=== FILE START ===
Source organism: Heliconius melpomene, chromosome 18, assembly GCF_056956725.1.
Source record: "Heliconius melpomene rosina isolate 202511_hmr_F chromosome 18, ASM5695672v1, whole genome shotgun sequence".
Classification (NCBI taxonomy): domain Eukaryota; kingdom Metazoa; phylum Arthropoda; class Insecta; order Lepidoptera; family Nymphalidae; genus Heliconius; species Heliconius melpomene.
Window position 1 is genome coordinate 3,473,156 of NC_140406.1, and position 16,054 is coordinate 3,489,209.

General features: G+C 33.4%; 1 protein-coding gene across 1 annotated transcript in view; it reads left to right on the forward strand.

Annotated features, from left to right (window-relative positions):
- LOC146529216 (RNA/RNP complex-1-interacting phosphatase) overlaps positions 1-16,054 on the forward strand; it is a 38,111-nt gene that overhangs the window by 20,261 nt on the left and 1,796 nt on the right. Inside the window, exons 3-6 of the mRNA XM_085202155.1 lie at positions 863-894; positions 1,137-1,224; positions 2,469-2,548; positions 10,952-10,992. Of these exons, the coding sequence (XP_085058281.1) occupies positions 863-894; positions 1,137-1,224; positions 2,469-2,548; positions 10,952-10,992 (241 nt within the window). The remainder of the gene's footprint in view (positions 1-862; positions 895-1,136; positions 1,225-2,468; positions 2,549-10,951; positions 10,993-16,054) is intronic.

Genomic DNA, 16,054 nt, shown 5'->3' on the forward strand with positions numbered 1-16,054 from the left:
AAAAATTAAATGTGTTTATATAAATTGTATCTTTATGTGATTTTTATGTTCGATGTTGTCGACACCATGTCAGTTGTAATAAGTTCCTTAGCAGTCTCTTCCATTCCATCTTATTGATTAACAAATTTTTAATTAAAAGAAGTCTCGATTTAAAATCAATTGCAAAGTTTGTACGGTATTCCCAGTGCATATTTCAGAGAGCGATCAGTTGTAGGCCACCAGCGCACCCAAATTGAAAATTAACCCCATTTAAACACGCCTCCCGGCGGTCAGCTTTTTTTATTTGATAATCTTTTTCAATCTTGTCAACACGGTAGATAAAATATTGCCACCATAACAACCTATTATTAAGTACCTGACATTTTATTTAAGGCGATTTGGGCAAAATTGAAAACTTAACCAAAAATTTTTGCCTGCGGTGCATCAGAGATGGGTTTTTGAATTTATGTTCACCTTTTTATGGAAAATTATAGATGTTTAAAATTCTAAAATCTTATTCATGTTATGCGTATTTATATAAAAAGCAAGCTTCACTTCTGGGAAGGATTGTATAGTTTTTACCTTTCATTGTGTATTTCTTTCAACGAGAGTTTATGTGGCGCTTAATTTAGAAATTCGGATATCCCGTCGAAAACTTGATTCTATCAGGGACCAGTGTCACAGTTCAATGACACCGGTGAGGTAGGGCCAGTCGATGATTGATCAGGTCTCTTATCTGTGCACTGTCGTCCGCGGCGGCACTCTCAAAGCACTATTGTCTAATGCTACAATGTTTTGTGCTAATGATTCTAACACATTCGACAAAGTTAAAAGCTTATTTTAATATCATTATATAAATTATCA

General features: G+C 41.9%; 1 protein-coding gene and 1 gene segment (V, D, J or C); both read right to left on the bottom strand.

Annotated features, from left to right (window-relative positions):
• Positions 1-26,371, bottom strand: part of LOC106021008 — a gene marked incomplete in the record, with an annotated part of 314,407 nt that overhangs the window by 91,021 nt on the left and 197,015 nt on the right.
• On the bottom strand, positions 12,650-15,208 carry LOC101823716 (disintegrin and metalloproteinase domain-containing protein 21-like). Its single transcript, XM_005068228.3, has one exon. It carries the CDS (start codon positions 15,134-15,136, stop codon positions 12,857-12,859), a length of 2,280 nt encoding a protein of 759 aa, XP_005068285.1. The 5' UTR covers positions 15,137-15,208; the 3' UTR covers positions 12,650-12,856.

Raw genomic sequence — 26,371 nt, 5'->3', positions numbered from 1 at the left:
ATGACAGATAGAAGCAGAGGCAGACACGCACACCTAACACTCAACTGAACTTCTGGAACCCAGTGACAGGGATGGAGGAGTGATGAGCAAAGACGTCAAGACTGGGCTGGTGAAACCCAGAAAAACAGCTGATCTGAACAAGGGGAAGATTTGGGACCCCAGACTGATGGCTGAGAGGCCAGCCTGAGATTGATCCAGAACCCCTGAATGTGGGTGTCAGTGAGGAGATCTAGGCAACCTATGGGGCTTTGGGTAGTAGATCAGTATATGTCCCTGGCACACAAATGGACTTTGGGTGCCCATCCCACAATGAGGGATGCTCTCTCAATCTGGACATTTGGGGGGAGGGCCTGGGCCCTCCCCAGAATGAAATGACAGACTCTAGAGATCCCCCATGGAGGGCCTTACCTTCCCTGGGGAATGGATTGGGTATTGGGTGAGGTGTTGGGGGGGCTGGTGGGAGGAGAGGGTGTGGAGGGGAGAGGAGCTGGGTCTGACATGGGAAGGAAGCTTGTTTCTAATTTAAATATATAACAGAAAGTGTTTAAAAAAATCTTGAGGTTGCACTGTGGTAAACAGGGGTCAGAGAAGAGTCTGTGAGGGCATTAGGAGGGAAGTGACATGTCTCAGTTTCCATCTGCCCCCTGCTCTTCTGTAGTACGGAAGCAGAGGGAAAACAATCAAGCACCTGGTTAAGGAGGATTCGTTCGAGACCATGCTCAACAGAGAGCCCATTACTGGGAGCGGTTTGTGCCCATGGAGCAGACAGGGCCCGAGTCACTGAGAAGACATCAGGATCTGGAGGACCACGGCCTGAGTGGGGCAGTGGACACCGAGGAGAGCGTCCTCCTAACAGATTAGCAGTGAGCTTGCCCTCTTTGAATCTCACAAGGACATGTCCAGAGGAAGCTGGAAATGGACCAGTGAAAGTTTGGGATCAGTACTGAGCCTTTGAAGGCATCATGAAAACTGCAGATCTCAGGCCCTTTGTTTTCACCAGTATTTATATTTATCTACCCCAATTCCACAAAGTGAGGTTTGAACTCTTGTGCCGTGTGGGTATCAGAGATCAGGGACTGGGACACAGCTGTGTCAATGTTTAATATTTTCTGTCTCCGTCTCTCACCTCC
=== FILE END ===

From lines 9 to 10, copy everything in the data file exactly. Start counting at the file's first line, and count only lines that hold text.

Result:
AAAAATTAAATGTGTTTATATAAATTGTATCTTTATGTGATTTTTATGTTCGATGTTGTCGACACCATGTCAGTTGTAATAAGTTCCTTAGCAGTCTCTTCCATTCCATCTTATTGATTAACAAATTTTTAATTAAAAGAAGTCTCGATTTAAAATCAATTGCAAAGTTTGTACGGTATTCCCAGTGCATATTTCAGAGAGCGATCAGTTGTAGGCCACCAGCGCACCCAAATTGAAAATTAACCCCATTTAAACACGCCTCCCGGCGGTCAGCTTTTTTTATTTGATAATCTTTTTCAATCTTGTCAACACGGTAGATAAAATATTGCCACCATAACAACCTATTATTAAGTACCTGACATTTTATTTAAGGCGATTTGGGCAAAATTGAAAACTTAACCAAAAATTTTTGCCTGCGGTGCATCAGAGATGGGTTTTTGAATTTATGTTCACCTTTTTATGGAAAATTATAGATGTTTAAAATTCTAAAATCTTATTCATGTTATGCGTATTTATATAAAAAGCAAGCTTCACTTCTGGGAAGGATTGTATAGTTTTTACCTTTCATTGTGTATTTCTTTCAACGAGAGTTTATGTGGCGCTTAATTTAGAAATTCGGATATCCCGTCGAAAACTTGATTCTATCAGGGACCAGTGTCACAGTTCAATGACACCGGTGAGGTAGGGCCAGTCGATGATTGATCAGGTCTCTTATCTGTGCACTGTCGTCCGCGGCGGCACTCTCAAAGCACTATTGTCTAATGCTACAATGTTTTGTGCTAATGATTCTAACACATTCGACAAAGTTAAAAGCTTATTTTAATATCATTATATAAATTATCA

General features: G+C 41.9%; 1 protein-coding gene and 1 gene segment (V, D, J or C); both read right to left on the bottom strand.